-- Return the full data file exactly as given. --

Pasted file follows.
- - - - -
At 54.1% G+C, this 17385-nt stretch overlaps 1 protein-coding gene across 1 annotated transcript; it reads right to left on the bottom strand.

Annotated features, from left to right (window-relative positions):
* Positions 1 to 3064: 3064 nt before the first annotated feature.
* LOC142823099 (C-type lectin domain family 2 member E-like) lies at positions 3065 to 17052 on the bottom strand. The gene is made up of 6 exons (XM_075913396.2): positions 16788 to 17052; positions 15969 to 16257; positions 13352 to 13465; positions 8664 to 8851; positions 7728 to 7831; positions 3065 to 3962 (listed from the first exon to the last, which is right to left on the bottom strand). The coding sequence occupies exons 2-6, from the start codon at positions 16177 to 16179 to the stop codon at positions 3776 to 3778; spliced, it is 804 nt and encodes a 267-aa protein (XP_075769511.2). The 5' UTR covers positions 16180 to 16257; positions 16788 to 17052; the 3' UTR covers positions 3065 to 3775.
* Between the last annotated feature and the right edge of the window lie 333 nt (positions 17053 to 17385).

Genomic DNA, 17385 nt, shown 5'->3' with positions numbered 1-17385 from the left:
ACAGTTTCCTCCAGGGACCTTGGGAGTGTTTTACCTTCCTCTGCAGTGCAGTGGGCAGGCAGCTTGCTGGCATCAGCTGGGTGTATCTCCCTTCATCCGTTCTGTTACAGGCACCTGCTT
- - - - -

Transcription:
At 54.1% G+C, this 17385-nt stretch overlaps 1 protein-coding gene across 1 annotated transcript; it reads right to left on the bottom strand.

Annotated features, from left to right (window-relative positions):
* Positions 1 to 3064: 3064 nt before the first annotated feature.
* LOC142823099 (C-type lectin domain family 2 member E-like) lies at positions 3065 to 17052 on the bottom strand. The gene is made up of 6 exons (XM_075913396.2): positions 16788 to 17052; positions 15969 to 16257; positions 13352 to 13465; positions 8664 to 8851; positions 7728 to 7831; positions 3065 to 3962 (listed from the first exon to the last, which is right to left on the bottom strand). The coding sequence occupies exons 2-6, from the start codon at positions 16177 to 16179 to the stop codon at positions 3776 to 3778; spliced, it is 804 nt and encodes a 267-aa protein (XP_075769511.2). The 5' UTR covers positions 16180 to 16257; positions 16788 to 17052; the 3' UTR covers positions 3065 to 3775.
* Between the last annotated feature and the right edge of the window lie 333 nt (positions 17053 to 17385).

Genomic DNA, 17385 nt, shown 5'->3' with positions numbered 1-17385 from the left:
ACAGTTTCCTCCAGGGACCTTGGGAGTGTTTTACCTTCCTCTGCAGTGCAGTGGGCAGGCAGCTTGCTGGCATCAGCTGGGTGTATCTCCCTTCATCCGTTCTGTTACAGGCACCTGCTT